Formula E has delayed the introduction of its Gen2 EVO car as part of its cost saving measures dealing with the global COVID-19 crisis.
Like Formula 1, the all-electric series' season is a standstill, in wait for safer days and hopefully better days.
Formula E and the FIA have postponed the new Spark Racing Technologies bodywork to the 2021/22 season, a decision unanimously approved by the teams.
Furthermore, the FIA has extended the homologation period for the current powertrains by a year, but manufacturers will only be able to modify powertrain components once over the next two seasons.
This implies that team can either continue using their current powertrain for the 2020/21 season and change for Season 8, or switch to a new powertrain for Season 7 and retain it for two years.
"During these challenging times, we have taken a flexible approach," said Formula E founder Alejandro Agag. "Not only with the quick and sensible decision to temporarily suspend the season, but now by implementing cost measures to lower development costs for the teams.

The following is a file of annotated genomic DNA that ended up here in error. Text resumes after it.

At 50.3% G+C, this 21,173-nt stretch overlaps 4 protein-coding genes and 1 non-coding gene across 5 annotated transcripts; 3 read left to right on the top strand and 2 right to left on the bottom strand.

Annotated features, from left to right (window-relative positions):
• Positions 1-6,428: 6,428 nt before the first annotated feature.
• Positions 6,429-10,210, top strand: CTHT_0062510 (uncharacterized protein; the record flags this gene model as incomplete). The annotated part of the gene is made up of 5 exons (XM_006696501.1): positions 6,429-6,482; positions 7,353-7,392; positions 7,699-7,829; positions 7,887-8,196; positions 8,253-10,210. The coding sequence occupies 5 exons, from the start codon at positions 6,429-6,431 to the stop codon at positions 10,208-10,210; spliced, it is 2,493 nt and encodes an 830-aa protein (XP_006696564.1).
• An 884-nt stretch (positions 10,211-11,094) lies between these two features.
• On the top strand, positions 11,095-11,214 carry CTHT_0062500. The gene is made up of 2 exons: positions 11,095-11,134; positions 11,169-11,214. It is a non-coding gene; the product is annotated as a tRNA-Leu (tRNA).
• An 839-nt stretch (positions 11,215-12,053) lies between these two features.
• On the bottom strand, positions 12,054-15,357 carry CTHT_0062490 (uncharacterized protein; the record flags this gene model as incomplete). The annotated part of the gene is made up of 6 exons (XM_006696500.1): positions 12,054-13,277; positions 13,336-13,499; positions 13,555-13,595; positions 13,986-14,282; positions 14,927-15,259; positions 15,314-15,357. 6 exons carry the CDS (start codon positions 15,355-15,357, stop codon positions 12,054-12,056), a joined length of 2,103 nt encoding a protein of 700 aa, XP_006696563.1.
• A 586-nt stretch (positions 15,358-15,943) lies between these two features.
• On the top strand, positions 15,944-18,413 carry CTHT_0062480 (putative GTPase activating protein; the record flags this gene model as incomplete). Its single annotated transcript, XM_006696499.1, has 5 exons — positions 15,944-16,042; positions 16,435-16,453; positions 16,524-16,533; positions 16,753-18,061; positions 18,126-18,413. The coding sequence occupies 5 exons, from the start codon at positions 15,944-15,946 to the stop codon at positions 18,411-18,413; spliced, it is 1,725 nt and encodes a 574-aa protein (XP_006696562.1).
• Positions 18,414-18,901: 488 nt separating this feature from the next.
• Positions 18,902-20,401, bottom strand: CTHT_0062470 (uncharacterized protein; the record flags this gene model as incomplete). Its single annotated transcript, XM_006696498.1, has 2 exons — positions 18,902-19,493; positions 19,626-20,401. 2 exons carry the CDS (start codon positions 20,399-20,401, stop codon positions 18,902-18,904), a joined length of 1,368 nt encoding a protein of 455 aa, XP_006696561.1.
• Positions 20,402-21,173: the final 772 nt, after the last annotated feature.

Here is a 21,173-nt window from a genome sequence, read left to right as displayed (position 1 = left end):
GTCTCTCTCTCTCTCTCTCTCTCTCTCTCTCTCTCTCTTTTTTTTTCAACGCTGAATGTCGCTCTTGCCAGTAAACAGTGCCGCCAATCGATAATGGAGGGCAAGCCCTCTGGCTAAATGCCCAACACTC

"We listened to feedback from the teams and manufacturers and worked closely with the FIA to push back the launch of the Gen2 EVO and limit teams to a single homologation over the next two years. By doing so we have cut the projected car development costs in half.
"This was a necessary action to take to contain costs, given the health crisis and economic environment."
Audi team principal Allan McNish gave the thumbs up to FE's decision to delay its Gen2 EVO car as it helps lighten the financial burden on the teams.
"This was one of the ones that we felt was a positive to delay for a season," the Scot told Autosport.
"Being practical about it, it takes a lot of pressure off the supply line systems. As well as producing all of the Gen2 Evo bodywork, also think of all the spare parts we need.
"Plus, also you need the test car as well, so the timelines suddenly didn't necessarily work quite as well.
"The FIA responded to that very quickly and made a decisive step to delay it."